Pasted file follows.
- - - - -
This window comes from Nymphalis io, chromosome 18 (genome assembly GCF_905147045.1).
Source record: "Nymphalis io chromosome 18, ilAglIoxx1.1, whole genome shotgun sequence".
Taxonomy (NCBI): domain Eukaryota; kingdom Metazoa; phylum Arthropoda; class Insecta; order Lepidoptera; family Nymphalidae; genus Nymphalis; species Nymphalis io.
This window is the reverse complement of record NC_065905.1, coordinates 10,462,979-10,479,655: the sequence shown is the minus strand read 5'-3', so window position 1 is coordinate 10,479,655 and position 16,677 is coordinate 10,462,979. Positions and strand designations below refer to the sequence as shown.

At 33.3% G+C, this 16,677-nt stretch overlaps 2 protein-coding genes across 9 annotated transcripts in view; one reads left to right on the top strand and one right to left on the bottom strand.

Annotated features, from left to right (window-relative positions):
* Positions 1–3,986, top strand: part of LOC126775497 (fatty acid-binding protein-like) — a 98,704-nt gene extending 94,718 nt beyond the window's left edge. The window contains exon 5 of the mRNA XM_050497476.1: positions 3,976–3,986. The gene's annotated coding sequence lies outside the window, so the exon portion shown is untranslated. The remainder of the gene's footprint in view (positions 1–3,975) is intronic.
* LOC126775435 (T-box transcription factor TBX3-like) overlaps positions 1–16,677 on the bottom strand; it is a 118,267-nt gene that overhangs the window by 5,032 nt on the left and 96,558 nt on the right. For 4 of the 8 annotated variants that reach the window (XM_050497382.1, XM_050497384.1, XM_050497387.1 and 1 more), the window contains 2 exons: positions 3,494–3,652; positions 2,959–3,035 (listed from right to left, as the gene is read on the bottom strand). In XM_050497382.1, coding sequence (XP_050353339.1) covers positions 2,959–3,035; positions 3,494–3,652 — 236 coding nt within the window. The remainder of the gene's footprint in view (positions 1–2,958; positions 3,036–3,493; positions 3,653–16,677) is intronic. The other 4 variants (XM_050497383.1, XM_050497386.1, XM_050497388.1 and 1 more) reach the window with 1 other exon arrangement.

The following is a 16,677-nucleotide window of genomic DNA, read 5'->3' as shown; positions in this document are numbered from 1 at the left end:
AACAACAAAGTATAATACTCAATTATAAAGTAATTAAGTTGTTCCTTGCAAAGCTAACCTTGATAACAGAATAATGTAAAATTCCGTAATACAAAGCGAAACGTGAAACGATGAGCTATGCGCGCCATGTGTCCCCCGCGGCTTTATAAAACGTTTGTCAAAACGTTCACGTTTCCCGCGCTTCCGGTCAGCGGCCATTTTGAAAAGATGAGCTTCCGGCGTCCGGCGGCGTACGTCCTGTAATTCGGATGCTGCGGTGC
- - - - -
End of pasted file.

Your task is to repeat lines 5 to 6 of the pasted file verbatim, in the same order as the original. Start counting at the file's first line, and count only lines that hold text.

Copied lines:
At 33.3% G+C, this 16,677-nt stretch overlaps 2 protein-coding genes across 9 annotated transcripts in view; one reads left to right on the top strand and one right to left on the bottom strand.

Annotated features, from left to right (window-relative positions):